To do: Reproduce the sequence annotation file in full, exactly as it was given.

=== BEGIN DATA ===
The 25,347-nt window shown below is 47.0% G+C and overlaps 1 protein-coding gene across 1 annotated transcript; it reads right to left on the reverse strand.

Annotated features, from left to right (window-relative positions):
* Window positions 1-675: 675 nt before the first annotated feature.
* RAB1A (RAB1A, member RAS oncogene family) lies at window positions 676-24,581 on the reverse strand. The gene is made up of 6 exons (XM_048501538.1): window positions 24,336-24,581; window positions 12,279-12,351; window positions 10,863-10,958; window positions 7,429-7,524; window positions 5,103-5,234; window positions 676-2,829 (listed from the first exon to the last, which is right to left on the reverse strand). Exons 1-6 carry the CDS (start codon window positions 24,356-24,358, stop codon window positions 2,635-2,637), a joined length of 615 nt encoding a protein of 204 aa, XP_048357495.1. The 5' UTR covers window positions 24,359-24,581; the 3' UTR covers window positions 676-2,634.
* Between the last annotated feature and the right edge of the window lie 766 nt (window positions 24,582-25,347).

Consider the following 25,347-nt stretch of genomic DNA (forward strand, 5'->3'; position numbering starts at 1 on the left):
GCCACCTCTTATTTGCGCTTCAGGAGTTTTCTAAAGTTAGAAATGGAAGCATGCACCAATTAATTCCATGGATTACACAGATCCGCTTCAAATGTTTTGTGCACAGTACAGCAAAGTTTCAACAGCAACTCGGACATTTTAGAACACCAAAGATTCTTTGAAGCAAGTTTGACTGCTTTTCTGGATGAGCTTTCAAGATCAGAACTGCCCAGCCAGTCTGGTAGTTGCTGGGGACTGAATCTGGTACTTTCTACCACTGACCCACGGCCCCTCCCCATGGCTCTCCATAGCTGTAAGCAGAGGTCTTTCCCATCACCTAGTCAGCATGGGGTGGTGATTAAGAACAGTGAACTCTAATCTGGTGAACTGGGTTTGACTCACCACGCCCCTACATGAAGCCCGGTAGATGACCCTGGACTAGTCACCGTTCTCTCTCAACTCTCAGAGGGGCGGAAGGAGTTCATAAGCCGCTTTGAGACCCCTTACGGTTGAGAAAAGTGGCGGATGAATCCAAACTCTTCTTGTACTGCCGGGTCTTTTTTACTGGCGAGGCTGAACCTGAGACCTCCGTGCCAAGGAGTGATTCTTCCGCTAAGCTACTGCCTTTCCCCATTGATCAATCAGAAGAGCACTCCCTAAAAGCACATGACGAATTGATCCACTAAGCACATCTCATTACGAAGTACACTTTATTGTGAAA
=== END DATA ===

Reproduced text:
The 25,347-nt window shown below is 47.0% G+C and overlaps 1 protein-coding gene across 1 annotated transcript; it reads right to left on the reverse strand.

Annotated features, from left to right (window-relative positions):
* Window positions 1-675: 675 nt before the first annotated feature.
* RAB1A (RAB1A, member RAS oncogene family) lies at window positions 676-24,581 on the reverse strand. The gene is made up of 6 exons (XM_048501538.1): window positions 24,336-24,581; window positions 12,279-12,351; window positions 10,863-10,958; window positions 7,429-7,524; window positions 5,103-5,234; window positions 676-2,829 (listed from the first exon to the last, which is right to left on the reverse strand). Exons 1-6 carry the CDS (start codon window positions 24,356-24,358, stop codon window positions 2,635-2,637), a joined length of 615 nt encoding a protein of 204 aa, XP_048357495.1. The 5' UTR covers window positions 24,359-24,581; the 3' UTR covers window positions 676-2,634.
* Between the last annotated feature and the right edge of the window lie 766 nt (window positions 24,582-25,347).

Consider the following 25,347-nt stretch of genomic DNA (forward strand, 5'->3'; position numbering starts at 1 on the left):
GCCACCTCTTATTTGCGCTTCAGGAGTTTTCTAAAGTTAGAAATGGAAGCATGCACCAATTAATTCCATGGATTACACAGATCCGCTTCAAATGTTTTGTGCACAGTACAGCAAAGTTTCAACAGCAACTCGGACATTTTAGAACACCAAAGATTCTTTGAAGCAAGTTTGACTGCTTTTCTGGATGAGCTTTCAAGATCAGAACTGCCCAGCCAGTCTGGTAGTTGCTGGGGACTGAATCTGGTACTTTCTACCACTGACCCACGGCCCCTCCCCATGGCTCTCCATAGCTGTAAGCAGAGGTCTTTCCCATCACCTAGTCAGCATGGGGTGGTGATTAAGAACAGTGAACTCTAATCTGGTGAACTGGGTTTGACTCACCACGCCCCTACATGAAGCCCGGTAGATGACCCTGGACTAGTCACCGTTCTCTCTCAACTCTCAGAGGGGCGGAAGGAGTTCATAAGCCGCTTTGAGACCCCTTACGGTTGAGAAAAGTGGCGGATGAATCCAAACTCTTCTTGTACTGCCGGGTCTTTTTTACTGGCGAGGCTGAACCTGAGACCTCCGTGCCAAGGAGTGATTCTTCCGCTAAGCTACTGCCTTTCCCCATTGATCAATCAGAAGAGCACTCCCTAAAAGCACATGACGAATTGATCCACTAAGCACATCTCATTACGAAGTACACTTTATTGTGAAA